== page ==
CFP: GSA Panel; The Politics of Archives

Washington, D.C. (October 1-4, 2015)

The important political role of archives in a democratic society is yet to be fully recognized. When seen as only having to do with the past rather than also with the present and the future, the archives continuum remains misunderstood. This panel (or series of panels) seeks theoretical and “case-studies” contributions exploring the critical functioning of the future of  “the archive” in its largest understanding that would include but is not limited to (secret and non-secret) political archives, colonial archives, corporate archives, imaginary and counter archives, digital archive projects, private and public archives, literary and media archives pertaining to the German-speaking context. How have these archives shaped and how are they shaping an evolving understanding of Germany’s history and new imagination of its future in the age of globalization?

Paper topics might include:
•       Theorizing the archive: what are the logics of archival power? how can we think about the relationship between archives and memory, archives and media theory or archives and psychoanalysis? (Foucault, Bloch, Derrida, La Capra, Appadurai, Assmann)
•       Corporate archives: coming to terms with the past, shaping their image for a global future:  Dr. Oetker, Tengelmann, Degussa, VW, Deutsche Bank; politics and policies of public relations and selling in different periods
•       Imaginary and counter archives: invented objectives and narratives created by artists or writers that shed new light on the future of a past
•       Entangled histories and secret archives: Germans in Eastern and East Central Europe (secret) archives; Bundesarchiv; US, Soviet, British and French intelligence archives on Germany
•       The role and status of the archive in the formation of the nation state and a trans- or postnational consciousness: what are the practices of collecting in different major historical periods; what is the architectural nature of these archives; erasure, destruction and rescue of archives; exile archives; migration as critical intervention in archivization; relation between monuments and archive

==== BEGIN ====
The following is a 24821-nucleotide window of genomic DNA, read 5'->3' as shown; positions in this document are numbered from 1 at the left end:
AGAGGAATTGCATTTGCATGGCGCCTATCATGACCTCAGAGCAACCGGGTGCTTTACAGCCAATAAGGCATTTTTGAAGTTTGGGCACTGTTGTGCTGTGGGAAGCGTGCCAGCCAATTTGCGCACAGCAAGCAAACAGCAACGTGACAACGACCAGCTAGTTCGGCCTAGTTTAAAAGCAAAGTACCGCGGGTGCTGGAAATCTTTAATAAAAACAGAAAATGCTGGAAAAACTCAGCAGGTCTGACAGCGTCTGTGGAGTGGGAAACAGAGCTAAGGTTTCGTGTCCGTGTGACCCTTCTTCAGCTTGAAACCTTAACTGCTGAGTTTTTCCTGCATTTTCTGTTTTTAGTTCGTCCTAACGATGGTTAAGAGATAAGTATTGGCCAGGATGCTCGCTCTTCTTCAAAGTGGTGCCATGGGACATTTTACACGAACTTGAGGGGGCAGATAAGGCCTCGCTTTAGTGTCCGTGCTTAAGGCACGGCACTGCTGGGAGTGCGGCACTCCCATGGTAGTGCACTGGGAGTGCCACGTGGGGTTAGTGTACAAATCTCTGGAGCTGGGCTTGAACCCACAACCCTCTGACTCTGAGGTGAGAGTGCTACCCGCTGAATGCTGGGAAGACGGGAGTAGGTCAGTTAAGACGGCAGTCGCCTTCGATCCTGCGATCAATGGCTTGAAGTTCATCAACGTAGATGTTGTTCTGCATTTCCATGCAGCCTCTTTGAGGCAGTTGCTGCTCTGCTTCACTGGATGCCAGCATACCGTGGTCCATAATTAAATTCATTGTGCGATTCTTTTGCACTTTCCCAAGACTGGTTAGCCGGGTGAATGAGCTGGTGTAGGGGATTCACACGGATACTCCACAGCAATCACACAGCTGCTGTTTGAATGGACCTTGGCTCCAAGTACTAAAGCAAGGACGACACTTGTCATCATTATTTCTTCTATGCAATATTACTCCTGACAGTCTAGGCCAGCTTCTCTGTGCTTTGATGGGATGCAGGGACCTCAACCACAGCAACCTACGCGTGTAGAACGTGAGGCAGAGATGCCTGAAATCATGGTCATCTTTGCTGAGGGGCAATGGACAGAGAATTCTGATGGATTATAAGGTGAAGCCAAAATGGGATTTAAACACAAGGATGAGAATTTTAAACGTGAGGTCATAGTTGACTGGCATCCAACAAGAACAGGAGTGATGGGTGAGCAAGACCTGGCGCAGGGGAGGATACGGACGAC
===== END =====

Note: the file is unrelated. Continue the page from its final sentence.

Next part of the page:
•       Problematizing digital archives; authorship and disputes of belonging; rewriting historical archives through new digital humanities projects, fragility of digital archives.
•       Public versus private archives: critical tensions or competition between family or community archives (diaries, family photo albums, personal libraries) and larger archives: What is the role of the family archive in cultural memory and national history?
•       Colonial archives:  function of these archives; the silencing of native voices; politics of returning human remains and material collections from the German colonial period in archives and medical collections (Charité); relation of colonial archives to holocaust and other archives
•       Literary Archives: found objects and the serendipity of archives
•       The New Aesthetic: Google and other surveillance photos (James Bridle)

Please submit your abstracts (300-500 words maximum) as well as a short CV (academic background and relevant publications) to Bettina Brandt [log in to unmask] and Valentina Glajar [log in to unmask]  by January 31, 2015.
******************* The German Studies Call for Papers List Editor: Stefani Engelstein Assistant Editor: Olaf Schmidt Sponsored by the University of Missouri Info available at: